Knucklehead: Tall Tales & Mostly True Stories About Growing Up Scieszka
by John Scieszka
Knucklehead is a
great book for reluctant readers, especially if you are doing a unit on
biographies. In the book, popular author Jon Scieszka (The Stinky Cheese Man, The Frog
Prince Continued...) recounts his early years growing up
in a household with six brothers and two caring parents. The series of
goodhearted ribbing and pranks and family fun help explain how
Jon Scieszka got so
Hearing that the book is a memoir about life in a family of six boys, I had assumed it would be full of naughty behavior and frustrated parents. I was delighted to find that is not the case. Instead, this book is truly a homage to family life. While there is certainly a lot of funny adventures and practical jokes and typical brotherly antics, the reader can clearly see how close the brothers were to each other and their parents, and how both of the parents seemed to have the perfect dispositions for handling such a brood. In fact, they seemed to really get a kick out their rambunctious gang.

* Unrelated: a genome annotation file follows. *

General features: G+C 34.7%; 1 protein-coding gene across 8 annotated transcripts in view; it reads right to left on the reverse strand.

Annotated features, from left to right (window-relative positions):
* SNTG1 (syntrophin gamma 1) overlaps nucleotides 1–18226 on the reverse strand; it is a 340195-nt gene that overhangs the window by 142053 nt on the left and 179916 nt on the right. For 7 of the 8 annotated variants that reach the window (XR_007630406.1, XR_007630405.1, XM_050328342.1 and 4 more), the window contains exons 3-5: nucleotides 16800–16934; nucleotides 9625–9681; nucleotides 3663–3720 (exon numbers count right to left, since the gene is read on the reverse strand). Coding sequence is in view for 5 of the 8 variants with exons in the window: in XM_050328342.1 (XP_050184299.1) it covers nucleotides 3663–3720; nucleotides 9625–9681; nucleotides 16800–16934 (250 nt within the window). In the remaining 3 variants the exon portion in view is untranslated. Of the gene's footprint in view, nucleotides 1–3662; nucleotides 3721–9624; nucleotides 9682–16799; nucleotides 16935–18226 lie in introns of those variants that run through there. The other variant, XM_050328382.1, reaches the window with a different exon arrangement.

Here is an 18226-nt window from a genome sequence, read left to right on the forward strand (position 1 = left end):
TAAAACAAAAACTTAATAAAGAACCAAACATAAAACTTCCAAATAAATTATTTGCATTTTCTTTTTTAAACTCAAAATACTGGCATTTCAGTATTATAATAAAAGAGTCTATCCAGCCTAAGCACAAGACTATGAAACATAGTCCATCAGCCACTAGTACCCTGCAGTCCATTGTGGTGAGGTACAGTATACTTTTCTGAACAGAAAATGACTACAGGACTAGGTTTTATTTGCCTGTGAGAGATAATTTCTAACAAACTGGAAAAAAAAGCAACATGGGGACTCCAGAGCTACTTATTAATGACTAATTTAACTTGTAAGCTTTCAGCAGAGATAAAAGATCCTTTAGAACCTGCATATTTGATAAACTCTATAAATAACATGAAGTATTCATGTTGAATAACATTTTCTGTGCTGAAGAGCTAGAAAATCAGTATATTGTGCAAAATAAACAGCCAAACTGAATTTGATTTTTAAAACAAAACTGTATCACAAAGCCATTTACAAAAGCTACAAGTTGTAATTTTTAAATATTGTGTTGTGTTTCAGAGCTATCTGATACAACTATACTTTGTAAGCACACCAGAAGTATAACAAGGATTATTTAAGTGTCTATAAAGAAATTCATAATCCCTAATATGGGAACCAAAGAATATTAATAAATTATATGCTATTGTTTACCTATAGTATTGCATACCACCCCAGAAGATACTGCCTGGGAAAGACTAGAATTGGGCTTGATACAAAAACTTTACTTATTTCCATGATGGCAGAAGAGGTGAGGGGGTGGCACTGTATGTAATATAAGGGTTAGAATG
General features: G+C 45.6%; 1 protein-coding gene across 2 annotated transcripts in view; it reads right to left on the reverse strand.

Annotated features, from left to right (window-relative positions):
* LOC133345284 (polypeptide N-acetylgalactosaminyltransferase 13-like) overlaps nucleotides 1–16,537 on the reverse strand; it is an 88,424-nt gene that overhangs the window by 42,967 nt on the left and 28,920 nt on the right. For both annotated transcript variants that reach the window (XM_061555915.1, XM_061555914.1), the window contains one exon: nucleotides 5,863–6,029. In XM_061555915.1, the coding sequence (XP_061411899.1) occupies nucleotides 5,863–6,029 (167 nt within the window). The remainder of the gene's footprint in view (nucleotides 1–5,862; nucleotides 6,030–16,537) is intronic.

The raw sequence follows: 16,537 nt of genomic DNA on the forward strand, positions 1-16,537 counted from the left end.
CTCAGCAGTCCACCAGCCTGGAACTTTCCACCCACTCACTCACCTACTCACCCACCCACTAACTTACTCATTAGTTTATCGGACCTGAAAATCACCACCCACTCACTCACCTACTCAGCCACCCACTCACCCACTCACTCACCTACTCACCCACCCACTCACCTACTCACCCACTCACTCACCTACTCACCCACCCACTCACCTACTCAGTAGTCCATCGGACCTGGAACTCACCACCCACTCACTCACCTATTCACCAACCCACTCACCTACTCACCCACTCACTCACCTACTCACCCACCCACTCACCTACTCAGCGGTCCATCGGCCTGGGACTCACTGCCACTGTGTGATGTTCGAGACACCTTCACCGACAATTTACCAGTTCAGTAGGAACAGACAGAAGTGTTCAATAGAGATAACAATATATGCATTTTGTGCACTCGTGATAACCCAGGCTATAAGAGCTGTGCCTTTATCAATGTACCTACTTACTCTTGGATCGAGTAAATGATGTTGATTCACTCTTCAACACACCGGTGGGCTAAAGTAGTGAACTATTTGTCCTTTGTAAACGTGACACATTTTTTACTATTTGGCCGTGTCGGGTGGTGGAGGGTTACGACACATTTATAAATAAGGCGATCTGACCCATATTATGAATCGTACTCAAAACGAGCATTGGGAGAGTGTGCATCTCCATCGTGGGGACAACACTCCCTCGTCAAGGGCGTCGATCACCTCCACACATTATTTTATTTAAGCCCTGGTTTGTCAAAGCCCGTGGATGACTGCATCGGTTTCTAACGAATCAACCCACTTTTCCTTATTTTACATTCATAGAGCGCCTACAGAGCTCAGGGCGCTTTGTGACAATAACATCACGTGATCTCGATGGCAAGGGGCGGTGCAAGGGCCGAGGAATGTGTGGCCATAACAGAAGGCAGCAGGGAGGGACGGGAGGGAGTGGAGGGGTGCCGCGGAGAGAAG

In a starred review of the book, School Library Journal called this autobiography for kids "Entertaining and fast- moving, silly and sweet...not to be missed." Booklist summed it up as "an autobiography about boys, for boys and anyone else interested in baseball, fire, and peeing on stuff." They are probably right about the audience. Pass this one on to boys in your classroom, especially reluctant readers. They are sure to appreciate its charms.
This book was an American Library Association Notable Children's Book in 2009.
Interest Level: Grade 3 - Grade 6
Since this autobiography is about Scieszka's childhood years growing up with five brothers, it's very helpful that he has included pictures of the boys and his parents scattered throughout the entire book. The page at right appears at the front of the book, showing each of the brothers and the parents. Scieszka is the one in the top row, middle.
Other photographs (all black and white) show the boys at school, playing with their friends in the yard, dressed up for special occassions....
In addition to photographs, Scieszka also includes relevant advertisements and pictures of toys and other objects that he refers to. This also adds to the fun and provides an interesting glimpse in to the era (the 1960s).
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